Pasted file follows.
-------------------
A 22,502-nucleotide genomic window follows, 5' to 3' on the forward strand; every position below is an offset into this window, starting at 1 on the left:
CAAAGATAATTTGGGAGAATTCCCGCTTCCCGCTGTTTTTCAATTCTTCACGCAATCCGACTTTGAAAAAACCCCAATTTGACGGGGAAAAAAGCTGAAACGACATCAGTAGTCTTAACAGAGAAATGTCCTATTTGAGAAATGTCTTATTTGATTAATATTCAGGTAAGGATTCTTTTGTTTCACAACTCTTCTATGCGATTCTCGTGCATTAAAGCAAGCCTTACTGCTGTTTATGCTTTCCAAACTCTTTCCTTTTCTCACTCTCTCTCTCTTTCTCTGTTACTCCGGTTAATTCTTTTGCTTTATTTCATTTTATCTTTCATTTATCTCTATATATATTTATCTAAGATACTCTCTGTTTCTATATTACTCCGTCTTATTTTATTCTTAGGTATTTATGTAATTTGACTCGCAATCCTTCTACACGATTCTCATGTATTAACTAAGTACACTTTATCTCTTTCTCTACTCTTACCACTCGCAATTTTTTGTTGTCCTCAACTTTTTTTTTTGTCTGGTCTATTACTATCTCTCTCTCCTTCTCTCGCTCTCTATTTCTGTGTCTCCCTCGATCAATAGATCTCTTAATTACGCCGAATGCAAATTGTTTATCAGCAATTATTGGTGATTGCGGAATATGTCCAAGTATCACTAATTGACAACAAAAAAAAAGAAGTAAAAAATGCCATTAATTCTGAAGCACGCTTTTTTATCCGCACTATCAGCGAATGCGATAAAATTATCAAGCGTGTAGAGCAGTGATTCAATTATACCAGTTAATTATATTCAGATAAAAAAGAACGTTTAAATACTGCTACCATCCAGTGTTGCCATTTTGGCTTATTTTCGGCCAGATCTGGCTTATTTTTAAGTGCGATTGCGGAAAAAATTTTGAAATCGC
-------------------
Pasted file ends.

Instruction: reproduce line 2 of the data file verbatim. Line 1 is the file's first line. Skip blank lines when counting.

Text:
CAAAGATAATTTGGGAGAATTCCCGCTTCCCGCTGTTTTTCAATTCTTCACGCAATCCGACTTTGAAAAAACCCCAATTTGACGGGGAAAAAAGCTGAAACGACATCAGTAGTCTTAACAGAGAAATGTCCTATTTGAGAAATGTCTTATTTGATTAATATTCAGGTAAGGATTCTTTTGTTTCACAACTCTTCTATGCGATTCTCGTGCATTAAAGCAAGCCTTACTGCTGTTTATGCTTTCCAAACTCTTTCCTTTTCTCACTCTCTCTCTCTTTCTCTGTTACTCCGGTTAATTCTTTTGCTTTATTTCATTTTATCTTTCATTTATCTCTATATATATTTATCTAAGATACTCTCTGTTTCTATATTACTCCGTCTTATTTTATTCTTAGGTATTTATGTAATTTGACTCGCAATCCTTCTACACGATTCTCATGTATTAACTAAGTACACTTTATCTCTTTCTCTACTCTTACCACTCGCAATTTTTTGTTGTCCTCAACTTTTTTTTTTGTCTGGTCTATTACTATCTCTCTCTCCTTCTCTCGCTCTCTATTTCTGTGTCTCCCTCGATCAATAGATCTCTTAATTACGCCGAATGCAAATTGTTTATCAGCAATTATTGGTGATTGCGGAATATGTCCAAGTATCACTAATTGACAACAAAAAAAAAGAAGTAAAAAATGCCATTAATTCTGAAGCACGCTTTTTTATCCGCACTATCAGCGAATGCGATAAAATTATCAAGCGTGTAGAGCAGTGATTCAATTATACCAGTTAATTATATTCAGATAAAAAAGAACGTTTAAATACTGCTACCATCCAGTGTTGCCATTTTGGCTTATTTTCGGCCAGATCTGGCTTATTTTTAAGTGCGATTGCGGAAAAAATTTTGAAATCGC